Is a similar relationship observed in people with chronic pain? Intuitively we would predict yes. With regard to T-cell expression in the bits that matter, I can’t see a whole of evidence either way. Clearly, there is an increase in T-cell expression in the periphery, dorsal root ganglion and spinal cord in animal models of neuropathic pain[7], but I don’t think we know about the brain, specifically the meninges, which is where it seems to matter in the mice studies. IL-4 however is a different story – we know IL-4 is reduced in people with chronic pain in a range of conditions eg[8] and we are pretty sure people with chronic pain perform worse on spatial working memory tasks than people without chronic pain eg[9]. The problem with any study of cognitive performance in people with pain is that their pain requires a good chunk of CNS processing resources. On that point, we were discussing this at BiM team lunch and noticed how easy it is to say that the pain disrupts performance, which is not, in my view, correct because the pain is the endpoint. I would say that the brain processes that produce pain would be disrupting cognitive performance.  Anyway, that is by-the-by just now. Patients with chronic pain certainly report that they have problems thinking and performing spatial tasks (they don’t call them ‘spatial tasks’ of course!) I think it is reasonable to predict that IL-4 and cognitive performance would be related in people as they are related in mice, and that if IL-4 is underdone in chronic pain then it may contribute to disrupted cognitive performance. As I said in the last post, I am no expert on this stuff.  So, if anyone out there is a bonafide expert on this, we would all LOVE to hear your thoughts on this prediction.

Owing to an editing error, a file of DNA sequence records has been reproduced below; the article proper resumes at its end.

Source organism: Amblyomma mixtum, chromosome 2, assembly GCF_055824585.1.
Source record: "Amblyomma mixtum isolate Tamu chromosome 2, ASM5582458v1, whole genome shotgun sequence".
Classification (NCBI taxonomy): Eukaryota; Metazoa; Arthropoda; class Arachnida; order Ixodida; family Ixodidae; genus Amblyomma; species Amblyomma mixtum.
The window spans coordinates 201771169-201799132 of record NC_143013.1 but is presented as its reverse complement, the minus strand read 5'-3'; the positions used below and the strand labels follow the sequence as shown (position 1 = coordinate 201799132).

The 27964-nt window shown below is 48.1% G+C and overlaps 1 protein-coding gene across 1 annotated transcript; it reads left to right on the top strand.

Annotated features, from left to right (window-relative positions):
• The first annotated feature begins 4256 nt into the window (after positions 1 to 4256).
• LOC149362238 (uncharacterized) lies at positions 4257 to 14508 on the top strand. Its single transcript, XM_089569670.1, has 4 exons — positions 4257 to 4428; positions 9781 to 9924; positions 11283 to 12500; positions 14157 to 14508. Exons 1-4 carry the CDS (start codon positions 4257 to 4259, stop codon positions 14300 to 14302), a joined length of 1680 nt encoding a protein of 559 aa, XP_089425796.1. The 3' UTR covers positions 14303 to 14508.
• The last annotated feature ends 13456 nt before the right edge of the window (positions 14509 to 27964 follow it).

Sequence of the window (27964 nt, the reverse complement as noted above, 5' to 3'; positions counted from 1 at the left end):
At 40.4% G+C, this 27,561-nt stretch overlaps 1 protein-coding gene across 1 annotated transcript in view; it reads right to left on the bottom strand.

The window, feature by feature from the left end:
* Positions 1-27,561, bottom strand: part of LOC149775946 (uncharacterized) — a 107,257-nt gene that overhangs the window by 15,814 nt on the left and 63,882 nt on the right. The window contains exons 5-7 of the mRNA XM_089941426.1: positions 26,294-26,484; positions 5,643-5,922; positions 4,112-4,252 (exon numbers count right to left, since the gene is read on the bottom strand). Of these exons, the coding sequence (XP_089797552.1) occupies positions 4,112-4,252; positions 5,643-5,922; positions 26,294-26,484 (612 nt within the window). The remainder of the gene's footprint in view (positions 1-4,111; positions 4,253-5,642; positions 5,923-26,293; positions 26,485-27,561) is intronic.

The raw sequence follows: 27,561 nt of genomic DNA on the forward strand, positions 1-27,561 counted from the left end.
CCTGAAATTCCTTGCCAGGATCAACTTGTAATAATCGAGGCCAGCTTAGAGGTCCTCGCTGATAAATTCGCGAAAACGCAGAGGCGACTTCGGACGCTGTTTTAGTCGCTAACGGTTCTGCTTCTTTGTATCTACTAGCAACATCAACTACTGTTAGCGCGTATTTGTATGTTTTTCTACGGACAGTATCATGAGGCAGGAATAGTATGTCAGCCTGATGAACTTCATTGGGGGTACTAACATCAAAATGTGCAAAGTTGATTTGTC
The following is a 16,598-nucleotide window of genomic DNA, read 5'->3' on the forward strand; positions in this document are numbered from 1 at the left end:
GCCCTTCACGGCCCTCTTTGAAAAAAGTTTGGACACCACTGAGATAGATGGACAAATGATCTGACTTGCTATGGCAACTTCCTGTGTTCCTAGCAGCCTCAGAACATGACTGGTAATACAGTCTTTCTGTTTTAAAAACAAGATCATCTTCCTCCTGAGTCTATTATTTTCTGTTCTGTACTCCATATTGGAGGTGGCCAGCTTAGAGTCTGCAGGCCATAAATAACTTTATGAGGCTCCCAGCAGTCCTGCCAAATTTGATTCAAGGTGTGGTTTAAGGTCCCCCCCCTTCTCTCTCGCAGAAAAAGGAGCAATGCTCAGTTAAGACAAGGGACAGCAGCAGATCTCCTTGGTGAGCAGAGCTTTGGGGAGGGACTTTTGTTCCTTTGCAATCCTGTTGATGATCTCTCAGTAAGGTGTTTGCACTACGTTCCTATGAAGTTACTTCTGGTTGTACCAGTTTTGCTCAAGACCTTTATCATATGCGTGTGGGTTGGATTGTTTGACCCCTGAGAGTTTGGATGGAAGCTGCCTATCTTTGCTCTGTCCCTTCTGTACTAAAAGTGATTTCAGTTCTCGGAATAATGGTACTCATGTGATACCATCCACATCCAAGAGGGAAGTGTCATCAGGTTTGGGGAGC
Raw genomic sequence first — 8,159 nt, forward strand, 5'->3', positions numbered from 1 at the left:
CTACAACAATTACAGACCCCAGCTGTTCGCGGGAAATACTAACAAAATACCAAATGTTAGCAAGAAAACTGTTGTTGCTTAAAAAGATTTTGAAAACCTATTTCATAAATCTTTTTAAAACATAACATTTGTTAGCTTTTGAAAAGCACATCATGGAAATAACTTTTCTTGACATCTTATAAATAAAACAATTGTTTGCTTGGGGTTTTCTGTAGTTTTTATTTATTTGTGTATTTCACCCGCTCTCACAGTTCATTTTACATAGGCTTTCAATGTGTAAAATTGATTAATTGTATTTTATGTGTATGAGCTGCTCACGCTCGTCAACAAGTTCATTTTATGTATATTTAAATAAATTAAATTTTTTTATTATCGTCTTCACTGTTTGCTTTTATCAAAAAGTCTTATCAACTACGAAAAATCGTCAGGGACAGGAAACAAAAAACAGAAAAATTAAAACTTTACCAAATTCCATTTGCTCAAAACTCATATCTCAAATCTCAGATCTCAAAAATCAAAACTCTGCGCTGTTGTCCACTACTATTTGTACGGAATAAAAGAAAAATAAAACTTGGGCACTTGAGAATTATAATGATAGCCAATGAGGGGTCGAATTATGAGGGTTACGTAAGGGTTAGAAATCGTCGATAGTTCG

About Lorimer Moseley

grey Neuroimmunology for dummies. Part 1: Immune system in learning and memory   T cells.Lorimer is NHMRC Senior Research Fellow with twenty years clinical experience working with people in pain. After spending some time as a Nuffield Medical Research Fellow at Oxford University he returned to Australia in 2009 to take up an NHMRC Senior Research Fellowship at Neuroscience Research Australia (NeuRA). In 2011, he was appointed Professor of Clinical Neurosciences & the Inaugural Chair in Physiotherapy at the University of South Australia, Adelaide. He runs the Body in Mind research groups. He is the only Clinical Scientist to have knocked over a water tank tower in Outback Australia.